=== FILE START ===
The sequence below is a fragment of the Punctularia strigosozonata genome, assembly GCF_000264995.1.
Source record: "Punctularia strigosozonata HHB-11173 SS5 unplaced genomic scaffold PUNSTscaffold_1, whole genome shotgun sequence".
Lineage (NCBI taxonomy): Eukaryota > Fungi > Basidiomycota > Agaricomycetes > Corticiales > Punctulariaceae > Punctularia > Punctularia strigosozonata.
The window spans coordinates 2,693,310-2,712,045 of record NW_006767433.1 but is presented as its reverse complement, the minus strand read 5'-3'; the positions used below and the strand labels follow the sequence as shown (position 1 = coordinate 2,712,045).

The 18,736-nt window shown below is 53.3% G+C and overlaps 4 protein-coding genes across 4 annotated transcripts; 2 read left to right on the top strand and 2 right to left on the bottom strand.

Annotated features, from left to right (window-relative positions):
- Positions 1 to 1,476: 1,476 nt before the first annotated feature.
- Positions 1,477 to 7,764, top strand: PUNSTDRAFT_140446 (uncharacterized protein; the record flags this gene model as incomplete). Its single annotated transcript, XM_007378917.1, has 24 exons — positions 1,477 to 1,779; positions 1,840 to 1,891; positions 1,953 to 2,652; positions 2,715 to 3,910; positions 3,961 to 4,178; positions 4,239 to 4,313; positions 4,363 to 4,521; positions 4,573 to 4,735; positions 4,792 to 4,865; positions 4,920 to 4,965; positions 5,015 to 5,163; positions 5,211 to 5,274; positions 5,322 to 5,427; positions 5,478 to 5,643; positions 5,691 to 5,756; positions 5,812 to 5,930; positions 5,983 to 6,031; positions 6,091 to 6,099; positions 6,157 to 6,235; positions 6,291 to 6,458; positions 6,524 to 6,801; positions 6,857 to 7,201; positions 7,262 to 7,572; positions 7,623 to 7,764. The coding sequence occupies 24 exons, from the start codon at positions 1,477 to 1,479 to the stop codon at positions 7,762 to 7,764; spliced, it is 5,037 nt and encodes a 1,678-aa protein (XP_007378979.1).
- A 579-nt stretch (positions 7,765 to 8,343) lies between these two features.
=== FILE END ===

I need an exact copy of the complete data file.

The sequence below is a fragment of the Punctularia strigosozonata genome, assembly GCF_000264995.1.
Source record: "Punctularia strigosozonata HHB-11173 SS5 unplaced genomic scaffold PUNSTscaffold_1, whole genome shotgun sequence".
Lineage (NCBI taxonomy): Eukaryota > Fungi > Basidiomycota > Agaricomycetes > Corticiales > Punctulariaceae > Punctularia > Punctularia strigosozonata.
The window spans coordinates 2,693,310-2,712,045 of record NW_006767433.1 but is presented as its reverse complement, the minus strand read 5'-3'; the positions used below and the strand labels follow the sequence as shown (position 1 = coordinate 2,712,045).

The 18,736-nt window shown below is 53.3% G+C and overlaps 4 protein-coding genes across 4 annotated transcripts; 2 read left to right on the top strand and 2 right to left on the bottom strand.

Annotated features, from left to right (window-relative positions):
- Positions 1 to 1,476: 1,476 nt before the first annotated feature.
- Positions 1,477 to 7,764, top strand: PUNSTDRAFT_140446 (uncharacterized protein; the record flags this gene model as incomplete). Its single annotated transcript, XM_007378917.1, has 24 exons — positions 1,477 to 1,779; positions 1,840 to 1,891; positions 1,953 to 2,652; positions 2,715 to 3,910; positions 3,961 to 4,178; positions 4,239 to 4,313; positions 4,363 to 4,521; positions 4,573 to 4,735; positions 4,792 to 4,865; positions 4,920 to 4,965; positions 5,015 to 5,163; positions 5,211 to 5,274; positions 5,322 to 5,427; positions 5,478 to 5,643; positions 5,691 to 5,756; positions 5,812 to 5,930; positions 5,983 to 6,031; positions 6,091 to 6,099; positions 6,157 to 6,235; positions 6,291 to 6,458; positions 6,524 to 6,801; positions 6,857 to 7,201; positions 7,262 to 7,572; positions 7,623 to 7,764. The coding sequence occupies 24 exons, from the start codon at positions 1,477 to 1,479 to the stop codon at positions 7,762 to 7,764; spliced, it is 5,037 nt and encodes a 1,678-aa protein (XP_007378979.1).
- A 579-nt stretch (positions 7,765 to 8,343) lies between these two features.